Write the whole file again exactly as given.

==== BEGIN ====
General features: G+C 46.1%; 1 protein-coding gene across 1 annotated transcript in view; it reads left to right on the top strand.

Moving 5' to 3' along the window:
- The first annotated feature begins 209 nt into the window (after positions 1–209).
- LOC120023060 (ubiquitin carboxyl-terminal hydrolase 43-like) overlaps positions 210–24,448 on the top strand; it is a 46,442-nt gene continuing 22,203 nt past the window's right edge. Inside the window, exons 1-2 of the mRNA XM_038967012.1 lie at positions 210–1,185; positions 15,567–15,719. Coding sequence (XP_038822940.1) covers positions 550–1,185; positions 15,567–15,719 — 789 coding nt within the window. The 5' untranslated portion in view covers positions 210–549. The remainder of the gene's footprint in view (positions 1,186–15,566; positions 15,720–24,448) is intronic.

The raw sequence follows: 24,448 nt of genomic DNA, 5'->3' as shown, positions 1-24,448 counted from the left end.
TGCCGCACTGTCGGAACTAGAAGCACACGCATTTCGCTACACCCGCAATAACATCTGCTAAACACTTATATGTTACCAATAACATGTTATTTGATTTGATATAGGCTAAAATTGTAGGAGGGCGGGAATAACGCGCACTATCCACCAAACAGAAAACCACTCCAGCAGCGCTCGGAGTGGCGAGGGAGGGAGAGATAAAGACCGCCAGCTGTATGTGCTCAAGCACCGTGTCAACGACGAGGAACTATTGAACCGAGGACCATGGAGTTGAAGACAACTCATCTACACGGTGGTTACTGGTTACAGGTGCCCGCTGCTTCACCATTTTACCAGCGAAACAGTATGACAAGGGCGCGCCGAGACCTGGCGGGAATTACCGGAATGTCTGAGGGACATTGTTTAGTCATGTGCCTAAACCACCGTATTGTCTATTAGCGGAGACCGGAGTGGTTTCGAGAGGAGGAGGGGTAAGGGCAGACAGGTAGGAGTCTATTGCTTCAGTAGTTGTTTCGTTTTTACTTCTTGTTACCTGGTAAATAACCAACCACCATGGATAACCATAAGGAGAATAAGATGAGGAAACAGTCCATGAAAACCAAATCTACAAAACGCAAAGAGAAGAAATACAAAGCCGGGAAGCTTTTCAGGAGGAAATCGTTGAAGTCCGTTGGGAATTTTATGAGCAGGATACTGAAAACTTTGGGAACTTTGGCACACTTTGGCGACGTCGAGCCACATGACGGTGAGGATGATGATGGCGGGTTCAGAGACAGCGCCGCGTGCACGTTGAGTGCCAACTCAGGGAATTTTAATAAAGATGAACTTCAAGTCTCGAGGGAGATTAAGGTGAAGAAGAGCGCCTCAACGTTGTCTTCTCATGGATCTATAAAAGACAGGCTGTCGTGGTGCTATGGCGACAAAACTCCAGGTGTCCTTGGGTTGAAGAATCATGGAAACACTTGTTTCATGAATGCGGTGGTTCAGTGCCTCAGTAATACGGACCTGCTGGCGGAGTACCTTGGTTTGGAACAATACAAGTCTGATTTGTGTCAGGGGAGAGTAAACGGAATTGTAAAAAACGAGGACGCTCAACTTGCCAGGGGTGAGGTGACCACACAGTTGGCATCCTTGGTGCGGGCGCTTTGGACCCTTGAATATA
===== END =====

General features: G+C 46.1%; 1 protein-coding gene across 1 annotated transcript in view; it reads left to right on the top strand.

Moving 5' to 3' along the window:
- The first annotated feature begins 209 nt into the window (after positions 1–209).
- LOC120023060 (ubiquitin carboxyl-terminal hydrolase 43-like) overlaps positions 210–24,448 on the top strand; it is a 46,442-nt gene continuing 22,203 nt past the window's right edge. Inside the window, exons 1-2 of the mRNA XM_038967012.1 lie at positions 210–1,185; positions 15,567–15,719. Coding sequence (XP_038822940.1) covers positions 550–1,185; positions 15,567–15,719 — 789 coding nt within the window. The 5' untranslated portion in view covers positions 210–549. The remainder of the gene's footprint in view (positions 1,186–15,566; positions 15,720–24,448) is intronic.

The raw sequence follows: 24,448 nt of genomic DNA, 5'->3' as shown, positions 1-24,448 counted from the left end.
TGCCGCACTGTCGGAACTAGAAGCACACGCATTTCGCTACACCCGCAATAACATCTGCTAAACACTTATATGTTACCAATAACATGTTATTTGATTTGATATAGGCTAAAATTGTAGGAGGGCGGGAATAACGCGCACTATCCACCAAACAGAAAACCACTCCAGCAGCGCTCGGAGTGGCGAGGGAGGGAGAGATAAAGACCGCCAGCTGTATGTGCTCAAGCACCGTGTCAACGACGAGGAACTATTGAACCGAGGACCATGGAGTTGAAGACAACTCATCTACACGGTGGTTACTGGTTACAGGTGCCCGCTGCTTCACCATTTTACCAGCGAAACAGTATGACAAGGGCGCGCCGAGACCTGGCGGGAATTACCGGAATGTCTGAGGGACATTGTTTAGTCATGTGCCTAAACCACCGTATTGTCTATTAGCGGAGACCGGAGTGGTTTCGAGAGGAGGAGGGGTAAGGGCAGACAGGTAGGAGTCTATTGCTTCAGTAGTTGTTTCGTTTTTACTTCTTGTTACCTGGTAAATAACCAACCACCATGGATAACCATAAGGAGAATAAGATGAGGAAACAGTCCATGAAAACCAAATCTACAAAACGCAAAGAGAAGAAATACAAAGCCGGGAAGCTTTTCAGGAGGAAATCGTTGAAGTCCGTTGGGAATTTTATGAGCAGGATACTGAAAACTTTGGGAACTTTGGCACACTTTGGCGACGTCGAGCCACATGACGGTGAGGATGATGATGGCGGGTTCAGAGACAGCGCCGCGTGCACGTTGAGTGCCAACTCAGGGAATTTTAATAAAGATGAACTTCAAGTCTCGAGGGAGATTAAGGTGAAGAAGAGCGCCTCAACGTTGTCTTCTCATGGATCTATAAAAGACAGGCTGTCGTGGTGCTATGGCGACAAAACTCCAGGTGTCCTTGGGTTGAAGAATCATGGAAACACTTGTTTCATGAATGCGGTGGTTCAGTGCCTCAGTAATACGGACCTGCTGGCGGAGTACCTTGGTTTGGAACAATACAAGTCTGATTTGTGTCAGGGGAGAGTAAACGGAATTGTAAAAAACGAGGACGCTCAACTTGCCAGGGGTGAGGTGACCACACAGTTGGCATCCTTGGTGCGGGCGCTTTGGACCCTTGAATATA